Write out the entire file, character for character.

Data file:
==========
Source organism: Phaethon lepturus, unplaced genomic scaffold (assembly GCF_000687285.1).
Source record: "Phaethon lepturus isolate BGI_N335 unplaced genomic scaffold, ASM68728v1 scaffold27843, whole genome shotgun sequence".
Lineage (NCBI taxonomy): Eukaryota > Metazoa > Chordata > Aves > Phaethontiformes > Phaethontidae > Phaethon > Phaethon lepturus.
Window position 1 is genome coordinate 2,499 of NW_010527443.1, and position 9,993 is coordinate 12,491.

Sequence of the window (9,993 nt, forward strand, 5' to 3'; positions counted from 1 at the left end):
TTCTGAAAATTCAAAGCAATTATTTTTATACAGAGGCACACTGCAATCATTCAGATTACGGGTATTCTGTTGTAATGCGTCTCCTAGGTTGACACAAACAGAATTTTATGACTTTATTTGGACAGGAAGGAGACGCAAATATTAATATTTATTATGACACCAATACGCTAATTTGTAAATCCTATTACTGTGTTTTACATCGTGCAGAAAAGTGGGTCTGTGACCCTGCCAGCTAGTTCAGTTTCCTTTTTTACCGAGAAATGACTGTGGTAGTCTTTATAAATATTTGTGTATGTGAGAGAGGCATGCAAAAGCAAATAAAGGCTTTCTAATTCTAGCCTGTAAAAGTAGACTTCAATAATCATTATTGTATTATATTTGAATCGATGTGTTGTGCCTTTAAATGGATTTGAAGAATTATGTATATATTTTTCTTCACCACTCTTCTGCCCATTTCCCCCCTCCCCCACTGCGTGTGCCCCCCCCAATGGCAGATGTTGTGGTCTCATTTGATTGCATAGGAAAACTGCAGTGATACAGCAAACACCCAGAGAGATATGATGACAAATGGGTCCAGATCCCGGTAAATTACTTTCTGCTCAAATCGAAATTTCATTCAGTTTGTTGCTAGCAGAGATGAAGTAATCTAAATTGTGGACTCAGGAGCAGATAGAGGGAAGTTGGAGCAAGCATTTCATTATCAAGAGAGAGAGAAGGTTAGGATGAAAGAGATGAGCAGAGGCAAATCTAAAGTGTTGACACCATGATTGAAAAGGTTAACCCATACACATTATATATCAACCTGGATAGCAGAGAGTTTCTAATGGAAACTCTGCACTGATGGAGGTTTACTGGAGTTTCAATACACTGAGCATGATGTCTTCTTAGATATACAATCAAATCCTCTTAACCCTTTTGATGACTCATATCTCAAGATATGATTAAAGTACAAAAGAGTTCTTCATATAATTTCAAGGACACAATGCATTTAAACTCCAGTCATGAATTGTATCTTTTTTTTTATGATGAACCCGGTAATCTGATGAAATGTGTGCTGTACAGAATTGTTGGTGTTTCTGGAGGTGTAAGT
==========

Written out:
Source organism: Phaethon lepturus, unplaced genomic scaffold (assembly GCF_000687285.1).
Source record: "Phaethon lepturus isolate BGI_N335 unplaced genomic scaffold, ASM68728v1 scaffold27843, whole genome shotgun sequence".
Lineage (NCBI taxonomy): Eukaryota > Metazoa > Chordata > Aves > Phaethontiformes > Phaethontidae > Phaethon > Phaethon lepturus.
Window position 1 is genome coordinate 2,499 of NW_010527443.1, and position 9,993 is coordinate 12,491.

Sequence of the window (9,993 nt, forward strand, 5' to 3'; positions counted from 1 at the left end):
TTCTGAAAATTCAAAGCAATTATTTTTATACAGAGGCACACTGCAATCATTCAGATTACGGGTATTCTGTTGTAATGCGTCTCCTAGGTTGACACAAACAGAATTTTATGACTTTATTTGGACAGGAAGGAGACGCAAATATTAATATTTATTATGACACCAATACGCTAATTTGTAAATCCTATTACTGTGTTTTACATCGTGCAGAAAAGTGGGTCTGTGACCCTGCCAGCTAGTTCAGTTTCCTTTTTTACCGAGAAATGACTGTGGTAGTCTTTATAAATATTTGTGTATGTGAGAGAGGCATGCAAAAGCAAATAAAGGCTTTCTAATTCTAGCCTGTAAAAGTAGACTTCAATAATCATTATTGTATTATATTTGAATCGATGTGTTGTGCCTTTAAATGGATTTGAAGAATTATGTATATATTTTTCTTCACCACTCTTCTGCCCATTTCCCCCCTCCCCCACTGCGTGTGCCCCCCCCAATGGCAGATGTTGTGGTCTCATTTGATTGCATAGGAAAACTGCAGTGATACAGCAAACACCCAGAGAGATATGATGACAAATGGGTCCAGATCCCGGTAAATTACTTTCTGCTCAAATCGAAATTTCATTCAGTTTGTTGCTAGCAGAGATGAAGTAATCTAAATTGTGGACTCAGGAGCAGATAGAGGGAAGTTGGAGCAAGCATTTCATTATCAAGAGAGAGAGAAGGTTAGGATGAAAGAGATGAGCAGAGGCAAATCTAAAGTGTTGACACCATGATTGAAAAGGTTAACCCATACACATTATATATCAACCTGGATAGCAGAGAGTTTCTAATGGAAACTCTGCACTGATGGAGGTTTACTGGAGTTTCAATACACTGAGCATGATGTCTTCTTAGATATACAATCAAATCCTCTTAACCCTTTTGATGACTCATATCTCAAGATATGATTAAAGTACAAAAGAGTTCTTCATATAATTTCAAGGACACAATGCATTTAAACTCCAGTCATGAATTGTATCTTTTTTTTTATGATGAACCCGGTAATCTGATGAAATGTGTGCTGTACAGAATTGTTGGTGTTTCTGGAGGTGTAAGT